Others started arriving, and Poppy wandered off, determined to question anyone she could find about the explosions.  Moriel followed after Poppy, trying to ask a few tentative questions herself, but she quickly realised that between most humans’ unease around elves, and her own lack of skills dealing with them, she was far more likely to confuse the issue further.  But given the situation, she was not willing to leave Poppy alone either, so she kept trailing after her for the rest of the day.

Dinner was an uncomfortable experience.  There were too many people crowded together.  She had thought she would get used to it, but it had become harder, not easier, to deal with all the people around her, so she ate quickly, then slipped outside.  Breathing a sigh of relief, she headed towards the infirmary.  Most likely, Cedric had his hands full, but at least she could offer to help.  She suspected he found it odd, but at least she felt useful.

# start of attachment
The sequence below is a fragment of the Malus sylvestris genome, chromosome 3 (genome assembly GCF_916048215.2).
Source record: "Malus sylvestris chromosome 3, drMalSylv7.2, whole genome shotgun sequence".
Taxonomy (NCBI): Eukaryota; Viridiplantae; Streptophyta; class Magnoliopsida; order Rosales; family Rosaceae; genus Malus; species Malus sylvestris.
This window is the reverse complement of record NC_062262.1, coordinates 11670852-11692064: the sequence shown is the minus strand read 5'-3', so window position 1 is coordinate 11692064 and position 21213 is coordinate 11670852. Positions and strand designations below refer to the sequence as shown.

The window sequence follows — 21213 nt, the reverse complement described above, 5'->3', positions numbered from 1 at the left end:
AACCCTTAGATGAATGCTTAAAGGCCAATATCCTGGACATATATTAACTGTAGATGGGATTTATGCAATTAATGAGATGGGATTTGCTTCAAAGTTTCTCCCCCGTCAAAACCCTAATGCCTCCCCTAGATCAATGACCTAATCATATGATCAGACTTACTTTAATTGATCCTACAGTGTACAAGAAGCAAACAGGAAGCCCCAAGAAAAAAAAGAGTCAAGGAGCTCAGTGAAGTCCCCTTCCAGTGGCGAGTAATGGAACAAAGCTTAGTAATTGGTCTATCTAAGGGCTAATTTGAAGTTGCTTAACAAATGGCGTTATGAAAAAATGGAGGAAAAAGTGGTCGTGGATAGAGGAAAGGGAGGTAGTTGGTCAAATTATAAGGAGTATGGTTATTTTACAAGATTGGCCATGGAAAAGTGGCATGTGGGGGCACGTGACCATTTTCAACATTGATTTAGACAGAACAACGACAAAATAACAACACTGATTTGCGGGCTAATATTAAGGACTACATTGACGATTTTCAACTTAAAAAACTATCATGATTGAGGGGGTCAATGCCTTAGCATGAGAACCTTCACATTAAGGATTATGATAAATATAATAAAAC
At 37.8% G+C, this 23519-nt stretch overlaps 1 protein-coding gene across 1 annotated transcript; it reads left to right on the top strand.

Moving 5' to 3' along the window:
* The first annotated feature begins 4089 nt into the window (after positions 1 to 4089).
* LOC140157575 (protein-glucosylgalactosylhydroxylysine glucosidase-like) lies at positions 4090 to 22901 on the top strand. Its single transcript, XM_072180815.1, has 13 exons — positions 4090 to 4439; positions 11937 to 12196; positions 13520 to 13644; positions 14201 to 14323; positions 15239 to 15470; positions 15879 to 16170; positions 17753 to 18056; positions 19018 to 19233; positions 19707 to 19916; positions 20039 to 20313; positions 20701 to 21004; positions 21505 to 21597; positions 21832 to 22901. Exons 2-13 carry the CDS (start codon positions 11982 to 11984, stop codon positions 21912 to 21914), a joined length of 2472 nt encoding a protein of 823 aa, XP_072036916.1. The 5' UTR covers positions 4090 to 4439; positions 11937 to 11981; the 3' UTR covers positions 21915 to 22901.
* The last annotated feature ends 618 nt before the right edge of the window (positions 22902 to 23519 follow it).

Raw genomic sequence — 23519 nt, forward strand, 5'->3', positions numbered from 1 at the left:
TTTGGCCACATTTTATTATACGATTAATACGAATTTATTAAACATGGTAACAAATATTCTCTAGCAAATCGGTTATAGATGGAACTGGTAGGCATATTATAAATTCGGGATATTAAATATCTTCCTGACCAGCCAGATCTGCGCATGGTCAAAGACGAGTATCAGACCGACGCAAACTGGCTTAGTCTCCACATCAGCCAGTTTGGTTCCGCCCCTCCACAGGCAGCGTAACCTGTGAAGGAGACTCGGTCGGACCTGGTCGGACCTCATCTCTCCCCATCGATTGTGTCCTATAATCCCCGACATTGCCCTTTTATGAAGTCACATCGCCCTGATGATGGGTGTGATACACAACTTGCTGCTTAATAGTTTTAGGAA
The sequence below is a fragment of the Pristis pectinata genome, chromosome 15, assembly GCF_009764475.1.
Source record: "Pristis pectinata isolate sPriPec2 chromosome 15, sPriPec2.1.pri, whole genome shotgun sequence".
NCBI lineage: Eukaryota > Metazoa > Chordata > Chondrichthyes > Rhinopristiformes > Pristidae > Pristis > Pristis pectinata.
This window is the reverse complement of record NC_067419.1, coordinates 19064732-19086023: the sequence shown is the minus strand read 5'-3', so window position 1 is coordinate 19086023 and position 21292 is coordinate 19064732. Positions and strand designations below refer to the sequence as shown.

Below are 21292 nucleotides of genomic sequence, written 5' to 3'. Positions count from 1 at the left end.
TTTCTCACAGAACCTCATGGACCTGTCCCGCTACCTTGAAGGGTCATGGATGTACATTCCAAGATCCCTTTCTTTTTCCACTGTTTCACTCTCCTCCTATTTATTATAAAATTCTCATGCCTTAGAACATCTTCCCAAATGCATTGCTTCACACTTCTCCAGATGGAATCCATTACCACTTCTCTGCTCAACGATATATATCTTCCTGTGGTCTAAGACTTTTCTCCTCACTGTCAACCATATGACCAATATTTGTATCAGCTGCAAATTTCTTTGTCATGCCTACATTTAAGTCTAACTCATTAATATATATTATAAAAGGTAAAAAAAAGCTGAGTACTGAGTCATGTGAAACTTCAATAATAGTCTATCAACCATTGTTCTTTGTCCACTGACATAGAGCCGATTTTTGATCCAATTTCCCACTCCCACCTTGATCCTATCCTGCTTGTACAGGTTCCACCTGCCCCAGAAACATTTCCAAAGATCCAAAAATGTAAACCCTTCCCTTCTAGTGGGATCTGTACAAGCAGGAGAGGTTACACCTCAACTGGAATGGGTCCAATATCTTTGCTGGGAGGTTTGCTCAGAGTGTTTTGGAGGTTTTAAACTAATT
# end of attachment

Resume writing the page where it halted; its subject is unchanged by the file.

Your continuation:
*

It was late morning when they finally set out.  Even with a pack far too heavy and the prospect of several weeks of camping outdoors in the cold, did nothing to dampen her spirit.  She was not certain what she felt of Erik and one of the other Warders, Joseph, travelling with them.  Not that she did not trust them, but they were, after all, Warders.  What it said about their mission, that they had two Warders along to assist them, she preferred not to think about.

After several days, Erik suddenly dumped his gear inside a hollow tree.  It seemed they were going some other way, and that all the gear they had carried along was a ruse.  For a few moments, she was relieved.  Then she started thinking, and realised that this was not necessarily a good thing.